“Out of Africa” View of Early Human Origins Disputed

By Yidir K. Published on July 23, 2007 10:29
River Out Of Ed

In 1987 a team of Berkeley paleontologists led by the late Allan Wilson, did an analysis of mitochondrial DNA from 147 individuals and declared emphatically that the rise of modern humans occurred in Africa within the last 140,00 years and that all present day humans are descended from that population.

In 2000, Eric Lander of MIT's Whitehead Institute Center for Genome Research announced that modern Europeans are descended from no more than a few hundred African who left Africa as recently as 25,000 years ago.
Fast forward to 2007:

A team of scientists who compared the skulls and DNA of human remains from around the world say their results point to modern humans (Homo sapiens) having a single origin in Africa, reported National Geographic July 17 issue. "We are solely children of Africa—with no Neanderthals or island-dwelling "hobbits" in our family tree," according to a new study.

The team led by Andrea Manica at the University of Cambridge, England, combined analysis of global genetic variations with comparisons of more than 6,000 skulls from more than a hundred ancient human populations. The new data support the single origin, or "out of Africa" theory for anatomically modern humans, which says that these early humans colonized the planet after spreading out of the continent some 50,000 years ago.

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The new study also looked at 37 measurements from male and female skulls from around the world. The chosen skulls were all less than 2,000 years old, making them better preserved and more likely to give accurate measurements than older skulls.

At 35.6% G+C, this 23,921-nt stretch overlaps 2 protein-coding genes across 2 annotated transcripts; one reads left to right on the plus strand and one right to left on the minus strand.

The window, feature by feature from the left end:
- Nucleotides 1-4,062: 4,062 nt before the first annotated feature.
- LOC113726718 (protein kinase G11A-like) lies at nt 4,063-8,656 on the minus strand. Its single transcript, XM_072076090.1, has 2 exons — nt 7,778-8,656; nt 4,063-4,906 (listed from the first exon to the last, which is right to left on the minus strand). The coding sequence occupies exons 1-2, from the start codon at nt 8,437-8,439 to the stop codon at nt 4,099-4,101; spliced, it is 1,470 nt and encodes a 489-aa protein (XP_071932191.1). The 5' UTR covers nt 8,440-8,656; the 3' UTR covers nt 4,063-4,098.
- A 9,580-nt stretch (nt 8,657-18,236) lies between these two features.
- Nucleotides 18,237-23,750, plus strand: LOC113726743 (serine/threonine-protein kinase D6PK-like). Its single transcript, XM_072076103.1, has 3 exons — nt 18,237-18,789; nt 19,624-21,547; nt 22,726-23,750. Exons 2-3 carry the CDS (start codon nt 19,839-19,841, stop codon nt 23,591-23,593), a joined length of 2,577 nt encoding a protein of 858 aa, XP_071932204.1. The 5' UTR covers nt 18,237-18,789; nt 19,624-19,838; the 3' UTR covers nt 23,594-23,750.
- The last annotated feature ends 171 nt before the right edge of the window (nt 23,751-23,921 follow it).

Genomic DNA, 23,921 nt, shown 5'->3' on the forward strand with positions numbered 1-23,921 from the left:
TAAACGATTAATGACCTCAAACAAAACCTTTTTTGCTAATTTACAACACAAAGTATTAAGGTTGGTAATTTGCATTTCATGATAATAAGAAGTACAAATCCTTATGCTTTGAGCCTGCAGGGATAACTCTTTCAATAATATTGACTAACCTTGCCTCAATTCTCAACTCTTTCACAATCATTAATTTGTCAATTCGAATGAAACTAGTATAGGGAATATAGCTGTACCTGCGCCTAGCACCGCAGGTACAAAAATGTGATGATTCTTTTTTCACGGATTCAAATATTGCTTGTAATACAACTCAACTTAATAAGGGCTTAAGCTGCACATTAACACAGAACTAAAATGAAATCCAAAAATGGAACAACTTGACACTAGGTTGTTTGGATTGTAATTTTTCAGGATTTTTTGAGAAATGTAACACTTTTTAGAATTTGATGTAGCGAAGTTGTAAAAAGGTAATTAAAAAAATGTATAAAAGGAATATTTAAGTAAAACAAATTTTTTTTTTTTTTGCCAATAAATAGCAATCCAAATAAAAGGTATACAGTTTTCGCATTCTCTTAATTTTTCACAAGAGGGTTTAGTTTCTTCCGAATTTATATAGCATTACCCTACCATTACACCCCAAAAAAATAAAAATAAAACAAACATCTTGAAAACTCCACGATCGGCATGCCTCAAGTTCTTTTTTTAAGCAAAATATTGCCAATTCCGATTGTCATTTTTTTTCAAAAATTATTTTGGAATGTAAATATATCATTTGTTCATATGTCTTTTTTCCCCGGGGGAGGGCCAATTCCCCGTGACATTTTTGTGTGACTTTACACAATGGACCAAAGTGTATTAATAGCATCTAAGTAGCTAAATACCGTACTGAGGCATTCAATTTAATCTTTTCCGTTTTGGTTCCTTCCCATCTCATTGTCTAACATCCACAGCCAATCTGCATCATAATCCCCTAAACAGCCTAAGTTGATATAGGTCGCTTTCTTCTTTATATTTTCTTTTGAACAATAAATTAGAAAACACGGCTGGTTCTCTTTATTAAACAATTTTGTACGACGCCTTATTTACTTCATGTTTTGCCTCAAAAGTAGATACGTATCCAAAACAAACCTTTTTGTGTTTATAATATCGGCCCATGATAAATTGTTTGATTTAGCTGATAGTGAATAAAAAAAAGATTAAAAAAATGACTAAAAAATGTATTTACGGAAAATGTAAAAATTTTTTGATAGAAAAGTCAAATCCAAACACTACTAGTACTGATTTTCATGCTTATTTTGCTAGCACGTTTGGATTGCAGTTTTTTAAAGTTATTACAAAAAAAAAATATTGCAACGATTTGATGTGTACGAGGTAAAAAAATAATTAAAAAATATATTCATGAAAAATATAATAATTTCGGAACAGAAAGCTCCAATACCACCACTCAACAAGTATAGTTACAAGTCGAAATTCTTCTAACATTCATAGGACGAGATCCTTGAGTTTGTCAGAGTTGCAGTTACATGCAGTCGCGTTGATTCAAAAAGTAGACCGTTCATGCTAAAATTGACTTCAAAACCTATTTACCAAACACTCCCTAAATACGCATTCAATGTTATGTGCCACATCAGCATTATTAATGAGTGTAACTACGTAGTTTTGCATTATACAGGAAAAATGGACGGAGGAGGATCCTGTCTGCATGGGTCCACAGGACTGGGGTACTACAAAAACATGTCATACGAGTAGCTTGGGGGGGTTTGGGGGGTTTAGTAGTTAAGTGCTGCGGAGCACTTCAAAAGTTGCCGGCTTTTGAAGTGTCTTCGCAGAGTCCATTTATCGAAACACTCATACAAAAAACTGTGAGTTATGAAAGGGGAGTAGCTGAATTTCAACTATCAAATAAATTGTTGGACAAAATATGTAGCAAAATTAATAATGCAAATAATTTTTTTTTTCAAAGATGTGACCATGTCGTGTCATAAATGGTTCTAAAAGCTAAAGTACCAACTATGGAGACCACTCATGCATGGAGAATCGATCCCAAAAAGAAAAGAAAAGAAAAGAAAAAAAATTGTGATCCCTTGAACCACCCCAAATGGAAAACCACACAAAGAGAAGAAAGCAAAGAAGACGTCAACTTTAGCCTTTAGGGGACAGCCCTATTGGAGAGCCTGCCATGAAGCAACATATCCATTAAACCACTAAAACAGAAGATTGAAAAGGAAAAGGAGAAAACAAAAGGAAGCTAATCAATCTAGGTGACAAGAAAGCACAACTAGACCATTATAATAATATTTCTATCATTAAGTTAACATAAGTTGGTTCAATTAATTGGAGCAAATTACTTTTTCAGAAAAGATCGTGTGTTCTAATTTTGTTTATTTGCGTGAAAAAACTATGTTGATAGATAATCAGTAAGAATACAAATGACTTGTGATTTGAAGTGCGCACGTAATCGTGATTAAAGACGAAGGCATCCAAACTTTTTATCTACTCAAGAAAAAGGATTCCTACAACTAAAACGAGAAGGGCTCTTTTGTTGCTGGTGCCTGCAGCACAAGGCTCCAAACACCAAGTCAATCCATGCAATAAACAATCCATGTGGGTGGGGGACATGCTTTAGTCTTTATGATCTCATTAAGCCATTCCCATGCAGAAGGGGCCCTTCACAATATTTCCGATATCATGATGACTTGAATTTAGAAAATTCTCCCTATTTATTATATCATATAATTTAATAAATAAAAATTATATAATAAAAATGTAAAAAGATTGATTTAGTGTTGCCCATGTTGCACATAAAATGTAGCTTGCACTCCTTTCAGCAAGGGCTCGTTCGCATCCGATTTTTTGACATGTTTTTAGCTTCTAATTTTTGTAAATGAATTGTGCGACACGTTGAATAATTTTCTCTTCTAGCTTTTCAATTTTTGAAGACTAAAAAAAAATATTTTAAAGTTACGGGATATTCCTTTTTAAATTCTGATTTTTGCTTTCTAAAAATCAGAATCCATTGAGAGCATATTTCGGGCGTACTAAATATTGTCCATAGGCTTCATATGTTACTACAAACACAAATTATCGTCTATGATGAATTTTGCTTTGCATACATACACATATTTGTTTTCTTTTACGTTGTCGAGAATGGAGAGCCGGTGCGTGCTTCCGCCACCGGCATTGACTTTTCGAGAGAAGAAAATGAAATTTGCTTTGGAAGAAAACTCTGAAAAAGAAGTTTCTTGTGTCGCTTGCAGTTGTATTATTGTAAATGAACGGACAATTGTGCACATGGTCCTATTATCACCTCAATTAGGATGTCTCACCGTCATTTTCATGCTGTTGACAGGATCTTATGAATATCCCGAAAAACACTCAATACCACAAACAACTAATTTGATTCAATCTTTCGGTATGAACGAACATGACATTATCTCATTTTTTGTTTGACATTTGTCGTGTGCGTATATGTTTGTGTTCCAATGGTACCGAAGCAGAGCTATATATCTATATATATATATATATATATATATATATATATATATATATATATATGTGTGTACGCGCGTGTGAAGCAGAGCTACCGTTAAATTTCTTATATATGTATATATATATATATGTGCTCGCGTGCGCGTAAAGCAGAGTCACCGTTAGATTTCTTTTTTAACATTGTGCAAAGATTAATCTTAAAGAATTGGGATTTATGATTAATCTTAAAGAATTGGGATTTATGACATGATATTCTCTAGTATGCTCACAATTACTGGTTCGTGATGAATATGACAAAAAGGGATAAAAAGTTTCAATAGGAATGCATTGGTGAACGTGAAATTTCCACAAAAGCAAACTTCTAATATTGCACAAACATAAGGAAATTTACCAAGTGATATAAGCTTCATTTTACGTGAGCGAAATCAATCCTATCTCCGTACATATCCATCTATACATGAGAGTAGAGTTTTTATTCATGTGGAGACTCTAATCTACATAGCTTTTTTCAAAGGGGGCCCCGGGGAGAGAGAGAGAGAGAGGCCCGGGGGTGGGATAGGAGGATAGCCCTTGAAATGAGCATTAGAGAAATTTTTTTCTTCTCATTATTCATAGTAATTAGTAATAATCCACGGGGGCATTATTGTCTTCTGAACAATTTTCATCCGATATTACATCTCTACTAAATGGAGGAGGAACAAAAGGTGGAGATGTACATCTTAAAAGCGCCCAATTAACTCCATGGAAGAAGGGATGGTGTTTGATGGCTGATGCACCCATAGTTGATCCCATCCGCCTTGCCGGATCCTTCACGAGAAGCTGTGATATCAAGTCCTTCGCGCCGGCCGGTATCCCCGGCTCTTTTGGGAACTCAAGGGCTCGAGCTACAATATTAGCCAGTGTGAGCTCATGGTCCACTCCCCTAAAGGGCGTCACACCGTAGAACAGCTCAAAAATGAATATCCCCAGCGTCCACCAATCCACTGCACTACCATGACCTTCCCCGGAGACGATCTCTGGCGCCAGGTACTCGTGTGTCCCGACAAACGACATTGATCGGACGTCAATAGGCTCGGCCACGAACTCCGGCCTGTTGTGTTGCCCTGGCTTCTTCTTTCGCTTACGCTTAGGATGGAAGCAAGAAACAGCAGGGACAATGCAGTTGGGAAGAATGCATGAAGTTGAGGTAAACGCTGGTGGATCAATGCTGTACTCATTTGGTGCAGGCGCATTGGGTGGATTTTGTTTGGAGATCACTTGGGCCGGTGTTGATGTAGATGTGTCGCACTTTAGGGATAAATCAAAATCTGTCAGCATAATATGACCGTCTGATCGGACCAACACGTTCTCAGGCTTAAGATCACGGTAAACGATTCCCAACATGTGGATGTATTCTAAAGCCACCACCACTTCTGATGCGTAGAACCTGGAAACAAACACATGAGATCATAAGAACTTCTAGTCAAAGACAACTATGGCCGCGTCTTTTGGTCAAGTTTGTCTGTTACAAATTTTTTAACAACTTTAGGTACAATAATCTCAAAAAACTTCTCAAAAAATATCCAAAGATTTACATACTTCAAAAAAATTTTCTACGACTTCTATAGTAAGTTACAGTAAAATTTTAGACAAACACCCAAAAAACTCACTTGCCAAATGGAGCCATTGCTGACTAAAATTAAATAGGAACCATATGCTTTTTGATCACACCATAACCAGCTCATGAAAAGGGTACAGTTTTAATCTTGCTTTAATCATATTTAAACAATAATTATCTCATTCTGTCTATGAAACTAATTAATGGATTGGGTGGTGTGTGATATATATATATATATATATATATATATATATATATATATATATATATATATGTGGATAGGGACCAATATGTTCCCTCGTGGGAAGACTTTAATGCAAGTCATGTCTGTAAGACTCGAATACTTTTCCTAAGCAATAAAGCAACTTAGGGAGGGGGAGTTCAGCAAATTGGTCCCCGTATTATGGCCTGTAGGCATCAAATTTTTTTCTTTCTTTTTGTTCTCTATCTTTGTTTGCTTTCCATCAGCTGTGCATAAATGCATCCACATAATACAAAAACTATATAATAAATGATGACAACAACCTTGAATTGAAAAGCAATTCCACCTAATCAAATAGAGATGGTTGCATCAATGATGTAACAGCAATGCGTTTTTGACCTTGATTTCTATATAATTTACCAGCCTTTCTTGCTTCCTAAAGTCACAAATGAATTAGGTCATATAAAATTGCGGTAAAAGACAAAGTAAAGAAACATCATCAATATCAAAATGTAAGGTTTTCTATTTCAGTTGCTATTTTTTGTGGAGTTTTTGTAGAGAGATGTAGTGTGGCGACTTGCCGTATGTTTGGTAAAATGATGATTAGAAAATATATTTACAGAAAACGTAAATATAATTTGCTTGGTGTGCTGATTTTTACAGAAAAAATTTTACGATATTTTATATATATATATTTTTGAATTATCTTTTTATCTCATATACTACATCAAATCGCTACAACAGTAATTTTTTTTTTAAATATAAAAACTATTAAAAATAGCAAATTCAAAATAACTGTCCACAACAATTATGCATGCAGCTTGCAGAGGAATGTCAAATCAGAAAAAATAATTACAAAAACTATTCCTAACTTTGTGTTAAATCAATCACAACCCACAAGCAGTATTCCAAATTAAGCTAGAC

Wrong says John Hawks, Assistant Professor of Anthropology at the University of Wisconsin—Madison and Erik Trinkaus, Mary Tileston Hemenway Professor of Physical Anthropology, Washington University, considered by many to be the world's most influential scholar of Neanderthal biology and evolution.

Regardless of what morphological or genetic data are offered, the two renowned anthropologists, according to Anthropology.net are skeptical of any research that claims final proof of a single origin for modern humankind, particularly at the date of 50,000 bp, as there are clear indications from Eurasia, Australia and possibly even America, that by this date, modern humans were already living at all these locations, thousands of miles from Africa, and could not possibly have been part of this presumed African exodus.

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Another major flaw in the Out of Africa argument is that the skulls chosen are so young in comparison to the populations that were living at 50,000 bp - if they had examined some of the 30,000 - 36,000 year-old skulls from Romania that Erik Trinkaus has been looking at, they would have gained a different impression from the uniform model of skull morphology in moderns than they propose.

Certain genetic and anatomical traits “cannot be explained as a simple and complete expansion of modern humans out of Africa,” Trinkaus said.

“The idea that humans get more uniform further from Africa is simply ludicrous,” Trinkaus added, noting that modern-day Chinese and Australian Aborigines look no more similar to each other than do Africans and Europeans.